PBD blasts Hollywood’s new inclusion rules as films must meet specific criteria calling for representation of minority groups in order to be considered for the Oscars award for best picture, beginning in 2024.
The standards, two of which must be fulfilled, include conditions that at least one lead actor from an “underrepresented group” is featured in the movie, 30 percent or more of all secondary actors are from the underrepresented group, or the film plot must revolve around one.
The new Hollywood guidelines to be nominated for an Oscar are INSANE.
It means NONE of the best Award Winning Movies from the past would meet todays guidelines.
Very soon NO ONE outside of the Academy will care if you win an Oscar or not. pic.twitter.com/09zFu2P01j
— Patrick Bet-David (@patrickbetdavid) June 15, 2023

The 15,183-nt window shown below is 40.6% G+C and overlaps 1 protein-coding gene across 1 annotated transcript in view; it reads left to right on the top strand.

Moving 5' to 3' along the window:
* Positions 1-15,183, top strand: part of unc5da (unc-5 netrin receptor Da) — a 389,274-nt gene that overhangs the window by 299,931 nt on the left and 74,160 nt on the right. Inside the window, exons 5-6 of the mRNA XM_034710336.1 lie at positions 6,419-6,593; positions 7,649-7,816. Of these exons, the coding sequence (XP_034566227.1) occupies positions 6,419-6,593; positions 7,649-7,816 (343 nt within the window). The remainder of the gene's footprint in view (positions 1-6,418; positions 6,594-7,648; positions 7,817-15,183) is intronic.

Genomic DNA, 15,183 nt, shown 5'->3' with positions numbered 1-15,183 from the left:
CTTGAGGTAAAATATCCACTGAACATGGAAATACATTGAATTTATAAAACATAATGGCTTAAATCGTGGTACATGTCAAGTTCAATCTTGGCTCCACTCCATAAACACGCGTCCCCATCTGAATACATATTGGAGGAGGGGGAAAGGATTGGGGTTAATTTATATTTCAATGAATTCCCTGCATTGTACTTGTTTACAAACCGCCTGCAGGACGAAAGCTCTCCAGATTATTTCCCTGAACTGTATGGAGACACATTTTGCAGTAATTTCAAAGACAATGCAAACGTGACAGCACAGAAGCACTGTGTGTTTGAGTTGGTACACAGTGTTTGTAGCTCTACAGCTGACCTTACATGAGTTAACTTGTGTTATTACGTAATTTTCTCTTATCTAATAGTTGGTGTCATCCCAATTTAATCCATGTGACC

PBD lists monumental, Academy Award winning films like Titanic and The Godfather that would have not qualified for nomination under the new guidelines.
He went on to explain the history of movie making which began in New Jersey in 1920 where Thomas Edison dictated specific rules for film creatives. They left in the masses, moving to Hollywood where they could be free to present their artistic expression without repression.
Jaws star, Richard Dreyfuss also recently stated that the newfound rules “make me vomit.”
The explanation for his strong reaction: “Because it is an art form.”
“It’s also a form of commerce and it makes money,” Dreyfuss said. “But it’s an art. And no one should be telling me as an artist that I have to give into the latest, most current idea of what morality is.”
Other standards encompass representation of behind-the-scenes staff such as those in departments for marketing, publicity, and distribution.
Dreyfuss continued with labeling the Academy’s new racial guidelines “patronizing.” He added that they serve to treat film industry professionals “like children.”
“It says that we’re so fragile, that we can’t have our feelings hurt,” he concluded.
The inclusion standards were passed in an effort to address inequality in Hollywood, which resulted in the emergence of the #OscarsSoWhite movement in 2015.